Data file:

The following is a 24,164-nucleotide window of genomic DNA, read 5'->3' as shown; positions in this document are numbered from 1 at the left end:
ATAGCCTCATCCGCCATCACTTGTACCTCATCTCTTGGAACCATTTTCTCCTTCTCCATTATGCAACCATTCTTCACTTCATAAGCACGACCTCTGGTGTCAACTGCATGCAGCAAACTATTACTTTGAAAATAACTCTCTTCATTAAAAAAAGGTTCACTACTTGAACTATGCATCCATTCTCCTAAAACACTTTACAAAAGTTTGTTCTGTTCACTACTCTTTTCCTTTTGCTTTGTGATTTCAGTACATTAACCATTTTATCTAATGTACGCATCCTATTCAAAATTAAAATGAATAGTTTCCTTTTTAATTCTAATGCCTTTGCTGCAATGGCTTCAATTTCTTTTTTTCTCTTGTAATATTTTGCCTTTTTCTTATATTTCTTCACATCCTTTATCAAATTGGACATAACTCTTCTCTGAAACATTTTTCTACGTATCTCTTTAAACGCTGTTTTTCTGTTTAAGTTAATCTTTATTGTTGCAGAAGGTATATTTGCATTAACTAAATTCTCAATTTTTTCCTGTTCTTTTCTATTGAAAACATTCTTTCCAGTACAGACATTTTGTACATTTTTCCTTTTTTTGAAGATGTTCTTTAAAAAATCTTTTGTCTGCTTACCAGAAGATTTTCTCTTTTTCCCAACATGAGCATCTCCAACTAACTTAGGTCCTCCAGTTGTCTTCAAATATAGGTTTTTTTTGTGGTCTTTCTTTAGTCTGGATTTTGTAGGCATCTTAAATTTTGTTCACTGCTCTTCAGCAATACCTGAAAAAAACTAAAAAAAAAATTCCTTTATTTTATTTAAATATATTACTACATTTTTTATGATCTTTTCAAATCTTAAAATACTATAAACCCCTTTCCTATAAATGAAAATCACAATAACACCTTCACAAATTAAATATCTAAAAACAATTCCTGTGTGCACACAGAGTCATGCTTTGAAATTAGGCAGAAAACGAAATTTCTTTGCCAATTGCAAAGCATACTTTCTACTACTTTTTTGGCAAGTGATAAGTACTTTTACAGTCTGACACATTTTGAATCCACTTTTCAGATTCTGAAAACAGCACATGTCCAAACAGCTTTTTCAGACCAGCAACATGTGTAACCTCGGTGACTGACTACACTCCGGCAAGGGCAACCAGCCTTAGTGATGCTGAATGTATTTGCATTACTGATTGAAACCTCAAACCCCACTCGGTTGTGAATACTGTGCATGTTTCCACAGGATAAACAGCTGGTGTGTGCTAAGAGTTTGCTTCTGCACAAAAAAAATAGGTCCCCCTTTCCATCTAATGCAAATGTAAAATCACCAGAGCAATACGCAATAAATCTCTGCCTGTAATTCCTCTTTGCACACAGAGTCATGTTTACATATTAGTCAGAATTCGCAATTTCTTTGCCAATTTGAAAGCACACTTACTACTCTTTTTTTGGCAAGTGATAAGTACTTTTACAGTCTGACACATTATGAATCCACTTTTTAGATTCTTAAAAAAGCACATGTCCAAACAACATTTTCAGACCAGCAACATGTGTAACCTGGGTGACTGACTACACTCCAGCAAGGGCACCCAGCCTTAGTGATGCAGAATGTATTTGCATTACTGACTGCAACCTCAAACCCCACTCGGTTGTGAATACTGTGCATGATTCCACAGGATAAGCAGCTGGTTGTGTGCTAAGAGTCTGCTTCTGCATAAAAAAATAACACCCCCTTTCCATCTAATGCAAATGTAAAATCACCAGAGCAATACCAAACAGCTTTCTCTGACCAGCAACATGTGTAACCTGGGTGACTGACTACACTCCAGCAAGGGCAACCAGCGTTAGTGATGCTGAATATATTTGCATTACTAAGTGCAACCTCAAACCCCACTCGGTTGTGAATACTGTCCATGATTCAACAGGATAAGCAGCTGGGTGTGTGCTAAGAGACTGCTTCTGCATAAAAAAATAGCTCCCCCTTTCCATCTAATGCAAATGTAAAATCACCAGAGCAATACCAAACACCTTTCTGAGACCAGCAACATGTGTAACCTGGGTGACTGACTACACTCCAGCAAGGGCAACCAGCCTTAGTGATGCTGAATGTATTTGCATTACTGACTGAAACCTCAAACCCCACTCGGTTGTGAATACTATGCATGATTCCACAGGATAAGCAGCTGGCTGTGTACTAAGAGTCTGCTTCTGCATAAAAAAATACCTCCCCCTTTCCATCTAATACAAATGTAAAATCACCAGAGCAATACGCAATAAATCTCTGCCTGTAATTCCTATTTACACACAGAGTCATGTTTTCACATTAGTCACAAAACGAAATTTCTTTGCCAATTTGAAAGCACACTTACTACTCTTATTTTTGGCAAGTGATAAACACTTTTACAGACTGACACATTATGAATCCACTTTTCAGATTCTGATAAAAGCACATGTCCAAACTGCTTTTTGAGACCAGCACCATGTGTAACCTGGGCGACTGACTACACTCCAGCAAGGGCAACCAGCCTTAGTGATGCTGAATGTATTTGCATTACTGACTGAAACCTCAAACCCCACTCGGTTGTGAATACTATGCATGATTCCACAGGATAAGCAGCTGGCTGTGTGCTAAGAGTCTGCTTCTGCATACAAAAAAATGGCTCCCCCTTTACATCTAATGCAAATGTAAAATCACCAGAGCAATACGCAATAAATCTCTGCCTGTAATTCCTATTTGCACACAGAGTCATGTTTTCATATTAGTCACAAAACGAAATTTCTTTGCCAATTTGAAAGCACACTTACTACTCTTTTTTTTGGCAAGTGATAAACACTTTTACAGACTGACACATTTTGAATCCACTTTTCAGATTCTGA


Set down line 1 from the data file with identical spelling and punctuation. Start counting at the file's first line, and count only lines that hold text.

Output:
The following is a 24,164-nucleotide window of genomic DNA, read 5'->3' as shown; positions in this document are numbered from 1 at the left end: